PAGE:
What is park assist?

Look like a driving whizz without even touching the wheel: the cars that park themselves

BuyaCar team
Sep 22, 2016

Parking might be one of the toughest tasks on your driving test, but it'll be a breeze for driverless cars. That's why self-parking systems are fitted to modern cars, including the Vauxhall Corsa and Peugeot 208.

Park assist uses parking sensors fitted to the front, back and side of the car. To engage the system, you press the park assist button (below) and - depending on the complexity of the system - tell the car whether you want to park in a parallel space or a parking bay.

The sensors will then start looking for a space that's big enough for the car and alert you when they find one. You then stop, put the car in reverse and let go of the wheel.

The car tells you when to accelerate and it controls the steering inputs, sending the wheel spinning left and right all by itself. It may ask you to stop and put it into first gear so that it can adjust the position until- in theory - you're perfectly parked.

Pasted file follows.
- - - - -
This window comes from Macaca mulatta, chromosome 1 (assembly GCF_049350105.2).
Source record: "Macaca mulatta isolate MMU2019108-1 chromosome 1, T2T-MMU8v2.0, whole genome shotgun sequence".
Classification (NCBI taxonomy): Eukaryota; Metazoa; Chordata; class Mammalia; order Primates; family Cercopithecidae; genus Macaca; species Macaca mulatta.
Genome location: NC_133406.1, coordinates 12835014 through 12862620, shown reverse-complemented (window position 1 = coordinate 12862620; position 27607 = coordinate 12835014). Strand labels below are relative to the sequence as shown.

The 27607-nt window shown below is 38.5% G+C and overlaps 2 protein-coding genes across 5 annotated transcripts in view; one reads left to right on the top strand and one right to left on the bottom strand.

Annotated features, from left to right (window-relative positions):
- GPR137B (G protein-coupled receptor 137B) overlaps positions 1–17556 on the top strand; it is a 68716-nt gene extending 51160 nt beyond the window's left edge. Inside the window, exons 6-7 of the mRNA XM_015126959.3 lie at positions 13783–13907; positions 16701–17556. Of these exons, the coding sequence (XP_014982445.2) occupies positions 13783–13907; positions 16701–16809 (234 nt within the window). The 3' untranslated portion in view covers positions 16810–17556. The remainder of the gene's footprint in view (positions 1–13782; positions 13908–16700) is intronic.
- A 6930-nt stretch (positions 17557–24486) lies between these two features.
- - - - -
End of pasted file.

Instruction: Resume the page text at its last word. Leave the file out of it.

Modern systems usually work well but can sometimes threaten to scrape wheels against the kerbs, or park in the middle of two bays. That's one reason why you remain in control of the accelerator and brake.

A new generation of self-parking is now being offered on a handful of cars from BMW and Mercedes. You control it from your car's keyfob, so you can get out of your car, and get it to reverse into a tight space.

Beware of parking in a narrow gap between two cars: you might come back to some angry owners complaining that they can't open their doors.

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